Anti-Vaxxers Encourage Mom To Treat Her Child’s Flu With Peppermint Oil And Breastmilk. He Died Soon After.
"My 4year-old had a febrile seizure at only temp of 102. The doc prescribed tamaflu I did not pick it up."
four-year-old Colorado boy named Najee Jackson Jr. died from the flu this week after his mother declined to fill his Tamiflu prescription. According to NBC News, mother Geneva Montoya was so suspicious of modern medical science that she used home remedies involving the likes of cucumbers and thyme instead.
Perhaps even more troubling is the fact that she was only further encouraged to avoid medication by an anti-vaxxer group on Facebook.
The “Stop Mandatory Vaccination” group she posted in contains more than 178,000 members. Some of them regularly regurgitate baseless claims that flu outbreaks are “hoaxes” and that prescribed medication is dangerous.
“My 4year-old had a febrile seizure at only temp of 102,” she wrote to the group on Jan. 31, 2019. “The doc prescribed tamaflu I did not pick it up.”
With no Tamiflu, the boy’s condition only worsened and his mother and father, Najee Jackson Sr., watched as he was declared braindead at Children’s Hospital in Colorado Springs before ultimately being taken off life support.
The family’s remaining three children, meanwhile, continued battling their own flu symptoms. Their 10-month-old, Jackson Sr. said, was suffering the most. His fevers were so high that he needed to be hospitalized.
It was after that visit that the trouble with Najee Jr. began. According to Q13 Fox, Najee Jr. simply passed out after the family returned home from the hospital.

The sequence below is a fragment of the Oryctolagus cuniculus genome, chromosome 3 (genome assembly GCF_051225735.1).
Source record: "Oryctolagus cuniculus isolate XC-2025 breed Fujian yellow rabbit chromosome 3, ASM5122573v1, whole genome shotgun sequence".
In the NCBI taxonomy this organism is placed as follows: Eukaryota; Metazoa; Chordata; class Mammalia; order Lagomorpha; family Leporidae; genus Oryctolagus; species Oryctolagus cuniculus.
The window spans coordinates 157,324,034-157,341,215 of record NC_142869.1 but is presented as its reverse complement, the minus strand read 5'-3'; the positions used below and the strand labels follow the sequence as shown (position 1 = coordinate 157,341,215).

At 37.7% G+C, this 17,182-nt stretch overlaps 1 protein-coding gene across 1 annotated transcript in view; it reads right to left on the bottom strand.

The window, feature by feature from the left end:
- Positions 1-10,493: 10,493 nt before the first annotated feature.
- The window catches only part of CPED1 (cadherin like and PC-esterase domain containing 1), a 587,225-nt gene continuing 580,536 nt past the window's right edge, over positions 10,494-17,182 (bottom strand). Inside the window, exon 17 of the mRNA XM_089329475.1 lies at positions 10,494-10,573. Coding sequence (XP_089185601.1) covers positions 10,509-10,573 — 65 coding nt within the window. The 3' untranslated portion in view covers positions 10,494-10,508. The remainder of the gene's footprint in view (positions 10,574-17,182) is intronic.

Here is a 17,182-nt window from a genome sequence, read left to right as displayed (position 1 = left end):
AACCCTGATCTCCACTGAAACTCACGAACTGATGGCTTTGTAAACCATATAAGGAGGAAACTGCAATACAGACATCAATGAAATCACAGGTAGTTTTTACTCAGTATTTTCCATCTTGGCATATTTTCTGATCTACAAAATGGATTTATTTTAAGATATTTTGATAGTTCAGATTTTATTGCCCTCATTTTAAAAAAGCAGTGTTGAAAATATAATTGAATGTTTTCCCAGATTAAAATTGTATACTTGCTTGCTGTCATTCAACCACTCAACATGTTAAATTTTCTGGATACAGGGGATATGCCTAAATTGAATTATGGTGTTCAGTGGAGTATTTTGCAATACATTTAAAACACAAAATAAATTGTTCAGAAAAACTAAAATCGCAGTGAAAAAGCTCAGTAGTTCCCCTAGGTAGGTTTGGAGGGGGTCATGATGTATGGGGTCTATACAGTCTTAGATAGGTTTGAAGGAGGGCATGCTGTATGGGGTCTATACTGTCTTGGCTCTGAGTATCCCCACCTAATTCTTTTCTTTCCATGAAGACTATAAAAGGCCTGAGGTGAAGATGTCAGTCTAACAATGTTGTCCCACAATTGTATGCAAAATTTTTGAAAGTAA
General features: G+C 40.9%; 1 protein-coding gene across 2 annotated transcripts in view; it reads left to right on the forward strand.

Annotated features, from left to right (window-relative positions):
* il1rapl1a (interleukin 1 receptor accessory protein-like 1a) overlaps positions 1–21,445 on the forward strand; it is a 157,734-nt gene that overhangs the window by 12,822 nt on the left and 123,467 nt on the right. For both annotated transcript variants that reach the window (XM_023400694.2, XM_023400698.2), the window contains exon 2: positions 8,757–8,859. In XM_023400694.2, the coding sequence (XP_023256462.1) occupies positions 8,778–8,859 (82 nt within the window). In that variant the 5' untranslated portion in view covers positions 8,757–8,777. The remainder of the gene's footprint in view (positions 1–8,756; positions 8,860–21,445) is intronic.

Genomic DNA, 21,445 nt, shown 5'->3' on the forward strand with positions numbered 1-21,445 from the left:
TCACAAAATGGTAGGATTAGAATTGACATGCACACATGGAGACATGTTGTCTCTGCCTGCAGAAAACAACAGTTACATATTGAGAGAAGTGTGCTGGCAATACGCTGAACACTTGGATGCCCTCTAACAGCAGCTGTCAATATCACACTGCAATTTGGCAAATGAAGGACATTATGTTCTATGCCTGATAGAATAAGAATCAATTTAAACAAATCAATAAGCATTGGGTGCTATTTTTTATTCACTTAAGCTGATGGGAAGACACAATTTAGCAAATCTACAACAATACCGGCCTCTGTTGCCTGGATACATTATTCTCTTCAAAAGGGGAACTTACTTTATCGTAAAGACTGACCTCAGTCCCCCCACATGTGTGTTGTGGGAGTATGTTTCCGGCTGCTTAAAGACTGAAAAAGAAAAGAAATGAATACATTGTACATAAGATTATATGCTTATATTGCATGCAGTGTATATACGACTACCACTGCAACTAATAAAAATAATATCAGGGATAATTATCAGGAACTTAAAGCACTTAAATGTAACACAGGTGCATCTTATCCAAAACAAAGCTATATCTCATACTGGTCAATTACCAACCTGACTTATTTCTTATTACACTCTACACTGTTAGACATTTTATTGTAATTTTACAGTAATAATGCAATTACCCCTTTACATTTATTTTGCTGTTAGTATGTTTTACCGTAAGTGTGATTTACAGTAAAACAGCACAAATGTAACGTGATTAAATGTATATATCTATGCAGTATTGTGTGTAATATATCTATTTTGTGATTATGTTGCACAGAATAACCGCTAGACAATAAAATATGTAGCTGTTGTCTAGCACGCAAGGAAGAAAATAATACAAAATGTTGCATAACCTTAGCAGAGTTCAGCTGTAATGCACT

“His heart stopped,” Jackson said of his son. “He wasn’t breathing. They got his heart going back at the hospital in Pueblo.”
But his mother’s subsequent decision not to fill the boy’s Tamiflu prescription meant that he was ultimately doomed.
Instead of filling his prescription, Montoya went to a Facebook group for anti-vaxxers where she was encouraged to try remedies ranging from thyme to cucumbers to peppermint oil to breastmilk, with one remedy even suggesting that she place a potato on his head.
When Montoya admitted to the group that she hadn’t filled her son’s prescription, none of the dozens of comments she got back suggested she do so. She spent her time writing about “natural cures” involving peppermint oil, lavender, and Vitamin C, while others suggested she try breastmilk and thyme.
“Perfect, I’ll try that,” she replied.
While her posts have since been deleted, and a Facebook spokesperson said they “don’t want vaccine misinformation” on their platform, the damage is already done.
For Kolina Koltai, who studied social media behavior of anti-vaxxers at the University of Texas at Austin, this is par for the course.
“These communities have become a haven or resource for parents and for women to connect with others and ask for help,” she said. “This is what we warn about.”
And with misinformation spreading online, children are increasingly at risk. According to a new study by the American Academy of Family Physicians, 59 percent of parents admitted their child had missed the flu shot at least once, because of “misinformation or misunderstanding.”
Najee Jackson SrMeanwhile, the deceased boy’s parents have avoided the online outcry against their choices.
“I don’t look at none of it,” Jackson said regarding the criticism. “The negative comments — keep (them) to yourself because at the end of the day, what’s important is that each one of those parents goes home and kisses their kids.
Fortunately, the 10-month-old has already shown tremendous signs of improvement.
“His temperature is manageable now,” said Jackson. “We’ve been on top of that.”